What's the difference between...
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scootertig
February 29, 2008
Member since 02/19/2006 🔗
365 posts
Timberline and Blue Knob?

I guess I could ask the same question about a number of other resorts, but on paper, it would seem that these two are very similar to one another. Both have ~1000 ft of vertical, both are older, skier-oriented mountains, and, for me, both are (according to google maps) approx 3 hours away +/- 25 minutes or so. They both claim around 30-ish runs, and seem to be about the same size in acreage.

So, what's the difference?

(Feel free to introduce other similar but different comparisons!)


aaron
Roger Z
February 29, 2008
Member since 01/16/2004 🔗
2,181 posts
In my opinion, terrain style. T-line goes for the newer, fall-line type skiing that came to the east in the mid-80s, whereas Blue Knob generally has more traditionally trail skiing- twisty, windy, occasionally narrow, lots of glades. Route 66 is simply not the same as White Lightning, Shortway ain't The Drop, etc, and T-line as nothing like D-Trail (this isn't even including the glades).

BK has two faces that their slopes pitch off of, T-line pretty much just one. BK really only comes to life with natural snow, T-line can do it on manmade snow but you have to be patient with them, as it takes a while for them to cover the slopes. Both have somewhat limited amenities, though the T-line lodge is in better shape. The wind can whip you at either mountain, but since you have to start and stop in it at BK, it can really be overwhelming there on a cold day. BK doesn't get as much snow but probably holds the base a little more consistently on account of being about 80 aeronautical miles further north.

BK is probably more of a skiers' mountain- less forgiving, more demanding of your skills. Bring your rock skis if you go though- think surface is common on the natural snow runs.
Noopie
February 29, 2008
Member since 01/11/2008 🔗
17 posts
Thanks Roger I was wondering the same thing and that was a great summary.

Just out of curiosity do you travel from Kansas to the mid-atlantic often? Just my opinion but if you lived in Kansas wouldn't it be easier and more fun to go to Denver or Utah? Please don't take that the wrong way I'm sure people who know you are glad you participate in this community, but a guys gotta ask.
jimmy
February 29, 2008
Member since 03/5/2004 🔗
2,650 posts
Aaron, I don't think Tline has anything that compares to Extrovert. BK has lots of twisting, intersecting trails while tline is laid out more down the fall line. The 1000' at BK includes a long run out at the bottom, timberline not so much. I think the lift lines at BK are not as bad as Tline.

Disclaimer: Familiarity breeds contempt; i've skied three days total at Blue Knob and i suspect i've caught them when it's almost as good as they get. I've been skiing tline for the last 12 years, it's my home hill. I'd recommend you try them both, they are two of what bushwackerinPA used to call the "Skiers Three", Laurel Mountain being the other but you'll have to wait til next year to ski that one.
DCSki Sponsor: Canaan Valley Resort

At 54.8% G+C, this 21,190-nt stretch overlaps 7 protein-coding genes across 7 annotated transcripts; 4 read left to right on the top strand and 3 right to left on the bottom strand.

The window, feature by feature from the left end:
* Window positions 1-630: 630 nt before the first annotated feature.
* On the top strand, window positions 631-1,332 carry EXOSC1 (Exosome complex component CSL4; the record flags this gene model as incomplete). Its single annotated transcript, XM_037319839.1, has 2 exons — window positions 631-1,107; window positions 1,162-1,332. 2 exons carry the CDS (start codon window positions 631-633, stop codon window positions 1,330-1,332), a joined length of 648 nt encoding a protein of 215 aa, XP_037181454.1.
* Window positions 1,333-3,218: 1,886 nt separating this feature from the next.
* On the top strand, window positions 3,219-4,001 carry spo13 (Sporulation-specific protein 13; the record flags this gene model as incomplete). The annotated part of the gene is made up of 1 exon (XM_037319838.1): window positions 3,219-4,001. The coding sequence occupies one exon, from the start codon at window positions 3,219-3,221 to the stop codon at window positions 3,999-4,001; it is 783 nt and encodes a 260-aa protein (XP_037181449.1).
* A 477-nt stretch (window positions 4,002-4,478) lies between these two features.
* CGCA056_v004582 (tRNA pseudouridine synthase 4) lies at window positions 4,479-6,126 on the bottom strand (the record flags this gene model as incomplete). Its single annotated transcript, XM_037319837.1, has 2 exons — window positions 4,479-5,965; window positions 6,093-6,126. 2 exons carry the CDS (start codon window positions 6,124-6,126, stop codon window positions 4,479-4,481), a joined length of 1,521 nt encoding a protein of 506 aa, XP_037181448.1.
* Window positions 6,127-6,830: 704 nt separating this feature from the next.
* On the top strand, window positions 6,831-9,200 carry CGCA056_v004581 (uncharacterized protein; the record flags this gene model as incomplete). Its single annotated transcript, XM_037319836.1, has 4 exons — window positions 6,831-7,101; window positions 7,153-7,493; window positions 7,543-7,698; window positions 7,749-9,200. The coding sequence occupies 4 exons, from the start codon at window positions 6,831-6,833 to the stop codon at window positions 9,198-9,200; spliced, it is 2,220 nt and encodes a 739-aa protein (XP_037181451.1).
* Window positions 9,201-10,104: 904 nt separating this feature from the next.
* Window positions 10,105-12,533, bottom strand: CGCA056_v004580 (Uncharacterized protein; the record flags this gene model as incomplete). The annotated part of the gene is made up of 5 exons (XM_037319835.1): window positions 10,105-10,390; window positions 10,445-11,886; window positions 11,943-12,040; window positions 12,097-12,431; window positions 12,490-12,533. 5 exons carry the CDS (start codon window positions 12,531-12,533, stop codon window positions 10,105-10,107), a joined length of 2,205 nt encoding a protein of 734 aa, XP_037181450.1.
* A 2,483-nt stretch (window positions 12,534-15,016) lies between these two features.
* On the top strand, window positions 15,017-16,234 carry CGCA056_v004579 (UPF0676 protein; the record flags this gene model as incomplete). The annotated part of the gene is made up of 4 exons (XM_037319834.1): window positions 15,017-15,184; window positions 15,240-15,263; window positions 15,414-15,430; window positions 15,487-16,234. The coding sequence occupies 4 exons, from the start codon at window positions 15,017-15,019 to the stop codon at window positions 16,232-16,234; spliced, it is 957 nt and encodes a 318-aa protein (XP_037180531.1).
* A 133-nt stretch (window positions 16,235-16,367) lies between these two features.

JohnL
February 29, 2008
Member since 01/6/2000 🔗
3,516 posts
Roger Z. nailed it. I'll just highlight what I think are the main differences.


  • Timberline gets more natural snow. The snow conditions (groomed trails, trails and glades) are generally better at T-Line. Blue Knob tends to be icier. More snow means the glades at T-Line are skiable more frequently.
  • Many of the glades at Blue Knob are over-thinned and due to logging and poor maintenance, very rocky. I'd never take anything but rock skis into the glades at BK.
  • Despite the protests here on DCSki, T-Line has better snowmaking than BK. The bases are much deeper on the trails; rocks on the trails at T-Line are pretty uncommon.
  • Blue Knob has many more natural snow trails (no snowmaking at all.) When the conditions are right, these are some of the very best trails in the Mid-Atlantic.
  • Timberline has better grooming. Timberline may over groom at times; Blue Knob will tend to under groom (generally a good thing.)
  • The terrain at Blue Knob is the most challenging (snow conditions play a part) in the Mid-Atlantic.
  • Blue Knob is an upside-down resort (lodge on top.)
  • Blue Knob is a bit closer (from Annandale, VA under 3 hrs) with mostly highway driving. It is a lot more conducive to day trip from DC.


Throw in Laurel Mountain and maybe Canaan Valley, and these areas are by far my favorites in the Mid-Atlantic.
JohnL
February 29, 2008
Member since 01/6/2000 🔗
3,516 posts
 Quote:
I'd recommend you try them both, they are two of what bushwackerinPA used to call the "Skiers Three", Laurel Mountain being the other but you'll have to wait til next year to ski that one.


You posted this while I was posting, and I couldn't agree more.
scootertig
February 29, 2008
Member since 02/19/2006 🔗
365 posts
Has there been enough natural snow this year for BK to "be alive"?

I only have one pair of skis, so with apologies to Jimmy, "they ARE my rock skis... and my powder skis... and my rain skis... and my...." If I'm going to have to stick to 1 or 2 runs because the coverage is no good, then it's probably not worth the drive. Based on the pictures from last weekend, thought, things look pretty good, right?